And pass it right out of the preserve! That’s exactly what we’ve been doing this spring on a few Blue Heron Ministries projects and other resource manager have been doing elsewhere. Part of good stewardship is removing non-native, invasive species that plague the integrity of natural areas. The techniques and tools for land stewards are as diverse and involved as herbicide application at the right times, or simply pulling weeds as you do in your home gardens and flowerbeds.
Pulling and removing rids the entire plant from its lock on the soil, plus eliminates this year’s seed production and future plants. An all too common invasive in both disturbed and high-quality sites is garlic mustard. Many of you know it by now, the knee high, tall, slender weed with triangular leaves and small clusters of tiny white flowers, each with four petals in a tiny cross. It is a biennial, producing a basal rosette of kelly-green leaves the first year and the bolts with a tall stalk of many flowers in year two. Talk of many; those flowers produce long, skinny capsules, called siliques, each with two rows of tiny black seeds. Information from the Midwest Invasive Plant Network says one plant can produce up to 3,000 seeds! Yikes, that’s a lot of mustard.
Coworker Rita Smith and I found a lot at the Brennan Woods Nature Preserve, a unit of the Clear Lake Township Land Conservancy. BHM is contracted to help care for this unique property on the northwest side of Clear Lake. Brennan Woods is a rolling 25-acre parcel that also drops to a very unique wetland fen. Both high quality and somewhat degraded in areas, the preserve offers wonderful opportunity for restoration and management.
Managing garlic mustard was priority this year. Rita and I began April 25 when the plant was just beginning to bolt and set flowers. We began a methodical process of walking east west transects from north to south, pulling along the way. Within days we noted the plant had advanced in development where it maintained resiliency even when pulled and left to air dry on stumps and fallen limbs. Wet weather seemed to give life to pulled stalks and their tops turned skyward, much to our dismay. By May 2, we were pulling and hauling it off site. We worked parts of another eight days in the coming weeks until we felt we got as much as we could.
Still, we see the basil rosettes forming for next year’s plants. We’re told that seeds can
remain viable for seven years. So we’ll be back. Over time, the plants will dissipate, but
the effort is a long one. I’ve seen it work in other areas and yes, it is worth the work.
Since it is at least a seven year project, obviously longer with missing some plants, there
are opportunities to help! Please watch for volunteer days or just visit this, or your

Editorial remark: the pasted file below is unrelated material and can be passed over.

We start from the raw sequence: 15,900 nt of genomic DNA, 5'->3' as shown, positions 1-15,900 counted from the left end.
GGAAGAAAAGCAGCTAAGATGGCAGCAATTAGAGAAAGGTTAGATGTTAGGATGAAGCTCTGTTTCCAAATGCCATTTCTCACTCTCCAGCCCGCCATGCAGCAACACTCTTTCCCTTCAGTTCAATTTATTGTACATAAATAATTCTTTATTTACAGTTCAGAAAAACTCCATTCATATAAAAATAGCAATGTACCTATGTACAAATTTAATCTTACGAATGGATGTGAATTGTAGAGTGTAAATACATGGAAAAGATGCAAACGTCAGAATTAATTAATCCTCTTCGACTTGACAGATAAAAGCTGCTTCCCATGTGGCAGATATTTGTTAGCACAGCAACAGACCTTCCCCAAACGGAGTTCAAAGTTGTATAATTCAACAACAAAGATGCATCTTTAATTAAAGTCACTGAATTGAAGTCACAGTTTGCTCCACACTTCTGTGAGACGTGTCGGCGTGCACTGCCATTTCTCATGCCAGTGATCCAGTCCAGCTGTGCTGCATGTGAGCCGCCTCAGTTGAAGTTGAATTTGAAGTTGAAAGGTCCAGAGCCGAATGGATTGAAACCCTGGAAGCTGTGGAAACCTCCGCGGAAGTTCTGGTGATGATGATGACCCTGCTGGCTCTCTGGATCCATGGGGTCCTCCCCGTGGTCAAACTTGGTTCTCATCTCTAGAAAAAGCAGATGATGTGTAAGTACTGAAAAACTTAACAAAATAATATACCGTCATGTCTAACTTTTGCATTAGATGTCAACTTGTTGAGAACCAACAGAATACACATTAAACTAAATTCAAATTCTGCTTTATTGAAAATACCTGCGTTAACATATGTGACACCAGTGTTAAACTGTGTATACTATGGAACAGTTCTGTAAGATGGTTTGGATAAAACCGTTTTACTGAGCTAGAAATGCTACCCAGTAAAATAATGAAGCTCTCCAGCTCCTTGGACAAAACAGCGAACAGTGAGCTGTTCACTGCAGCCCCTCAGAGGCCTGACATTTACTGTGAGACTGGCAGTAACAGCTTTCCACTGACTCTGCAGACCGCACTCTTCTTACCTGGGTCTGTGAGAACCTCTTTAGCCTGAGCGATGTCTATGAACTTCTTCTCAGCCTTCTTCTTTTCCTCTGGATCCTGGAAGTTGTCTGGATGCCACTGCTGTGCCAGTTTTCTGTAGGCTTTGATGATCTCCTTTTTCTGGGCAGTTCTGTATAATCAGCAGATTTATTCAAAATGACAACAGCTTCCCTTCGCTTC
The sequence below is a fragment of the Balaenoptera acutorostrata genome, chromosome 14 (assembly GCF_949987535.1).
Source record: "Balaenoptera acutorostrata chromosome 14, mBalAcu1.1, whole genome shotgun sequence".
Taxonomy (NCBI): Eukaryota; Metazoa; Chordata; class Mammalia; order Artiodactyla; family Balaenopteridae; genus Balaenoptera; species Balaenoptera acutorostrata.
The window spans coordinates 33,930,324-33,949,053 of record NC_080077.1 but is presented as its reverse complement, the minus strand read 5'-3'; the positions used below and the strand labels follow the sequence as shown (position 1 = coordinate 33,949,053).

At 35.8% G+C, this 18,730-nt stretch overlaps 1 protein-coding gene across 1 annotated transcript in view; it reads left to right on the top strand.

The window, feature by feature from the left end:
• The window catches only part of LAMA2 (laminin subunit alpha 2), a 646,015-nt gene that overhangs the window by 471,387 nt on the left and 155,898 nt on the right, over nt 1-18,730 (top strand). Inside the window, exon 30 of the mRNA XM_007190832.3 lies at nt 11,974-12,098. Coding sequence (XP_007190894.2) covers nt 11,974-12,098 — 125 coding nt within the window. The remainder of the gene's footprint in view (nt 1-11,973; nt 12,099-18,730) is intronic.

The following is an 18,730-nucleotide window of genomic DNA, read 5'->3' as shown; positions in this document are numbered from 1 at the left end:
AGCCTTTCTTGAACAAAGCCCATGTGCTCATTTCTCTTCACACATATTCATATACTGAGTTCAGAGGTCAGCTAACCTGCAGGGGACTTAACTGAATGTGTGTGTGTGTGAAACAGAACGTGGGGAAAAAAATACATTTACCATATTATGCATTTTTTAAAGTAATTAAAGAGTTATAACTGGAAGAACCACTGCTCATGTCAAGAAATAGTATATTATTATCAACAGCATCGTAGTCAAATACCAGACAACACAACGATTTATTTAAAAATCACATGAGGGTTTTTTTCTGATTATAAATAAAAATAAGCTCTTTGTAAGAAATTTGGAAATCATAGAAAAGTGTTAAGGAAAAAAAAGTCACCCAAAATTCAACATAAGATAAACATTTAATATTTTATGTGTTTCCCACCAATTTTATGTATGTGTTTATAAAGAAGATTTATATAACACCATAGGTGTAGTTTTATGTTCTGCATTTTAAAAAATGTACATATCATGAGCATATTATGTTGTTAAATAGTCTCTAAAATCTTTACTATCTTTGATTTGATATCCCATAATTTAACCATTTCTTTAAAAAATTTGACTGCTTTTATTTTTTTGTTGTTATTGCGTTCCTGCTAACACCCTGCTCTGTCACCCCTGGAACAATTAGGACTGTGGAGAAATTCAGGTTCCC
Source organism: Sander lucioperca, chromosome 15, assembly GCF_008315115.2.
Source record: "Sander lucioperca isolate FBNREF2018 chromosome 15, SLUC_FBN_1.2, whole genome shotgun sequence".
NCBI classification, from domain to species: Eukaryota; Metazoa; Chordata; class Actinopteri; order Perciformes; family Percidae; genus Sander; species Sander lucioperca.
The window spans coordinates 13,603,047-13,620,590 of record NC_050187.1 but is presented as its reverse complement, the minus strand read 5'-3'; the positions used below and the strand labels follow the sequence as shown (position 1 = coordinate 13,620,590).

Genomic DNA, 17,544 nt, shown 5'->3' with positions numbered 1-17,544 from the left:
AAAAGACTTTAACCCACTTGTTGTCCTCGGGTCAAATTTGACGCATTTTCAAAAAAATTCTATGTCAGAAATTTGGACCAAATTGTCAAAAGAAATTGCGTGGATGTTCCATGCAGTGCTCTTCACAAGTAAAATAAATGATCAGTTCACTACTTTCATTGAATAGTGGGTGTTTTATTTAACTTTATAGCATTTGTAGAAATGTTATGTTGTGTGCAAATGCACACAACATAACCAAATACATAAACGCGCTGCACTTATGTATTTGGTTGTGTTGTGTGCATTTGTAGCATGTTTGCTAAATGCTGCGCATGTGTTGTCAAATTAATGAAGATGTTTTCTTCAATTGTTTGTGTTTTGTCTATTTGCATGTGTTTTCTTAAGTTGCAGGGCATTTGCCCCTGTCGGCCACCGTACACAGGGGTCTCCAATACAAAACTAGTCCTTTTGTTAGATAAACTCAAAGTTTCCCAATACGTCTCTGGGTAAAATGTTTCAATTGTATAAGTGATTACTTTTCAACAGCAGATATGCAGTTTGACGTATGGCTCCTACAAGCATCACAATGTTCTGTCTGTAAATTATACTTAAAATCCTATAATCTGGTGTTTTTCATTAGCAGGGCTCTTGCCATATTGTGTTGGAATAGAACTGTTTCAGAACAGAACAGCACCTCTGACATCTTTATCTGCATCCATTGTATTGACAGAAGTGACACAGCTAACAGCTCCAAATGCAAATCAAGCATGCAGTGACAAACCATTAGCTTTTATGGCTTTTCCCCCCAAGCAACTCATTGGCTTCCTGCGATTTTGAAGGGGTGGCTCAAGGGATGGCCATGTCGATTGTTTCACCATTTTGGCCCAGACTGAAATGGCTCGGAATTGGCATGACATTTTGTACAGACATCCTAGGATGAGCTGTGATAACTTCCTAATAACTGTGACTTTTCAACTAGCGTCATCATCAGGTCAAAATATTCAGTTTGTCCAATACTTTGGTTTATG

favorite, natural area on your own in early spring and lend a hand!
In some areas at Brennan Woods, the garlic mustard is currently so thick it provides a
dense monoculture. As depressing and overwhelming as that appeared, we bent over and pulled and pulled and hauled and hauled. The effort to keep going is driven by results. Photos do not do justice, but to see an area of solid garlic mustard and then the same area with the plant gone and remaining native ground plants again seeing the light of day is quite rewarding. I liken it to cleaning a child’s room, or the garage, or back to your home garden. It’s a mess at first, but when done; you stand back with dirty hands, sore muscles, and smile.
On May 23 we were joined by Clear Lake Township Land Conservancy members for the fun. BHM and the Conservancy hosted a volunteer work day at the preserve and while we felt good about the garlic mustard removal to that point, another mustard was shaking its fists at us – Dame’s rocket. This is also a biennial or short-lived perennial, that shares all the mustard traits, but its four-petaled flower is bigger, ranges from white to lavender to blue and yes, I admit, prettier. So pretty, it is often included in wildflower seed mixes and planted as an ornamental. As many wolves in sheep’s clothing, this one is bad. The plant escapes and becomes problematic. In early May we found patches of dame’s rocket, which began to bloom by the May 23 volunteer day. We had 12 people come for the event. We attacked a hillside near the entrance and eliminated stands of dame’s rocket, some small bush honeysuckle, some remnant garlic mustard, and general litter. Conservancy director, Bridget Harrison provided snacks and BHM director, Nathan Simons, provided interpretation of the preserve and management plans. We hiked two adjacent property acquisitions and discussed further opportunities for management of what is now a 45-acre corridor of three natural areas.
The event typified an excellent volunteer workday outing of these two great organizations. Like-minded, good-willed, nature enthusiasts and land stewards gathering to do good work and enjoy fellowship in a wonderful setting. We all left feeling a great sense of accomplishment and a fulfilling afternoon in the field with friends. I left with a pick-up full of dame’s rocket mustard and a smile on my face…